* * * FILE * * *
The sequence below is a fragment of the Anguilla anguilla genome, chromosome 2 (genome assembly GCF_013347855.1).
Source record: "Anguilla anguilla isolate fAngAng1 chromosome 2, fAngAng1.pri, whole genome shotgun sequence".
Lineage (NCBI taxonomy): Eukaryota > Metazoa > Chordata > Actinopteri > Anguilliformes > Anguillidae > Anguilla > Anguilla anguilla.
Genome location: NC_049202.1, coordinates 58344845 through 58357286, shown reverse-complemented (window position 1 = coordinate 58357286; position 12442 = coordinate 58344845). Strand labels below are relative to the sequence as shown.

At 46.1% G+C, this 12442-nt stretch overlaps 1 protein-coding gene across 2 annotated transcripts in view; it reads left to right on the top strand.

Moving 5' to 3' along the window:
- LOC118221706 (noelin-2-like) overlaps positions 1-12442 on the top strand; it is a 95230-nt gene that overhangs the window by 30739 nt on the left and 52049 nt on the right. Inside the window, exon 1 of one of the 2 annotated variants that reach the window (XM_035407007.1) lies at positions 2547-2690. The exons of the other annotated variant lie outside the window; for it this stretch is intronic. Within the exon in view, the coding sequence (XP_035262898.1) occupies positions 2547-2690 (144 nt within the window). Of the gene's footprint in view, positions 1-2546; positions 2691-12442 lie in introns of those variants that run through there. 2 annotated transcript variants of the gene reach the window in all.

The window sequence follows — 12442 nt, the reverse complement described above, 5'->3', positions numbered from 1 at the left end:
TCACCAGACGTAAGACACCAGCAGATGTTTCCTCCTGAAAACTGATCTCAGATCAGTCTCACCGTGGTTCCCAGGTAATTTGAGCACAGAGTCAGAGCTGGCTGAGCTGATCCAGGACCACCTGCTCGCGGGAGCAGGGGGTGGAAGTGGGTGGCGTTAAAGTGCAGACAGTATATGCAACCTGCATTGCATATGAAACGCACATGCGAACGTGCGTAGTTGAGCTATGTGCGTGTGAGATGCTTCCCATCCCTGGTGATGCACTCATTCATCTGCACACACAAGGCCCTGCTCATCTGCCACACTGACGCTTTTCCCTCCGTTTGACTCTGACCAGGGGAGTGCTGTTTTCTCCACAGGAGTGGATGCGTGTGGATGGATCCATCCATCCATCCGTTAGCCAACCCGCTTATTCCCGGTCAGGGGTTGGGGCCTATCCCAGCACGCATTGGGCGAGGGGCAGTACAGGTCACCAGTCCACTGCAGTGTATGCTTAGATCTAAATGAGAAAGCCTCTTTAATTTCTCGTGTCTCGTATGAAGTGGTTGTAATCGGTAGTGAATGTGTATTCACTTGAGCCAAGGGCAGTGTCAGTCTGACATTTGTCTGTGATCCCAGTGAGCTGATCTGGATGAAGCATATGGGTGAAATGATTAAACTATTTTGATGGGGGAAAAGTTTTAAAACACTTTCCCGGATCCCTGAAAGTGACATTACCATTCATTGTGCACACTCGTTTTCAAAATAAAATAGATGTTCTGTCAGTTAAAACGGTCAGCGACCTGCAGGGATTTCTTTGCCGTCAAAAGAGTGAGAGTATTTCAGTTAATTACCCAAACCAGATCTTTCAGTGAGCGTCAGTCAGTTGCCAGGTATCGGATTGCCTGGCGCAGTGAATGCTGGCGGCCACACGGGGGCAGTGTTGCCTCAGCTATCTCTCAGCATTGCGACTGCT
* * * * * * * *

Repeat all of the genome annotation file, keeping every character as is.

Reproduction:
The sequence below is a fragment of the Anguilla anguilla genome, chromosome 2 (genome assembly GCF_013347855.1).
Source record: "Anguilla anguilla isolate fAngAng1 chromosome 2, fAngAng1.pri, whole genome shotgun sequence".
Lineage (NCBI taxonomy): Eukaryota > Metazoa > Chordata > Actinopteri > Anguilliformes > Anguillidae > Anguilla > Anguilla anguilla.
Genome location: NC_049202.1, coordinates 58344845 through 58357286, shown reverse-complemented (window position 1 = coordinate 58357286; position 12442 = coordinate 58344845). Strand labels below are relative to the sequence as shown.

At 46.1% G+C, this 12442-nt stretch overlaps 1 protein-coding gene across 2 annotated transcripts in view; it reads left to right on the top strand.

Moving 5' to 3' along the window:
- LOC118221706 (noelin-2-like) overlaps positions 1-12442 on the top strand; it is a 95230-nt gene that overhangs the window by 30739 nt on the left and 52049 nt on the right. Inside the window, exon 1 of one of the 2 annotated variants that reach the window (XM_035407007.1) lies at positions 2547-2690. The exons of the other annotated variant lie outside the window; for it this stretch is intronic. Within the exon in view, the coding sequence (XP_035262898.1) occupies positions 2547-2690 (144 nt within the window). Of the gene's footprint in view, positions 1-2546; positions 2691-12442 lie in introns of those variants that run through there. 2 annotated transcript variants of the gene reach the window in all.

The window sequence follows — 12442 nt, the reverse complement described above, 5'->3', positions numbered from 1 at the left end:
TCACCAGACGTAAGACACCAGCAGATGTTTCCTCCTGAAAACTGATCTCAGATCAGTCTCACCGTGGTTCCCAGGTAATTTGAGCACAGAGTCAGAGCTGGCTGAGCTGATCCAGGACCACCTGCTCGCGGGAGCAGGGGGTGGAAGTGGGTGGCGTTAAAGTGCAGACAGTATATGCAACCTGCATTGCATATGAAACGCACATGCGAACGTGCGTAGTTGAGCTATGTGCGTGTGAGATGCTTCCCATCCCTGGTGATGCACTCATTCATCTGCACACACAAGGCCCTGCTCATCTGCCACACTGACGCTTTTCCCTCCGTTTGACTCTGACCAGGGGAGTGCTGTTTTCTCCACAGGAGTGGATGCGTGTGGATGGATCCATCCATCCATCCGTTAGCCAACCCGCTTATTCCCGGTCAGGGGTTGGGGCCTATCCCAGCACGCATTGGGCGAGGGGCAGTACAGGTCACCAGTCCACTGCAGTGTATGCTTAGATCTAAATGAGAAAGCCTCTTTAATTTCTCGTGTCTCGTATGAAGTGGTTGTAATCGGTAGTGAATGTGTATTCACTTGAGCCAAGGGCAGTGTCAGTCTGACATTTGTCTGTGATCCCAGTGAGCTGATCTGGATGAAGCATATGGGTGAAATGATTAAACTATTTTGATGGGGGAAAAGTTTTAAAACACTTTCCCGGATCCCTGAAAGTGACATTACCATTCATTGTGCACACTCGTTTTCAAAATAAAATAGATGTTCTGTCAGTTAAAACGGTCAGCGACCTGCAGGGATTTCTTTGCCGTCAAAAGAGTGAGAGTATTTCAGTTAATTACCCAAACCAGATCTTTCAGTGAGCGTCAGTCAGTTGCCAGGTATCGGATTGCCTGGCGCAGTGAATGCTGGCGGCCACACGGGGGCAGTGTTGCCTCAGCTATCTCTCAGCATTGCGACTGCT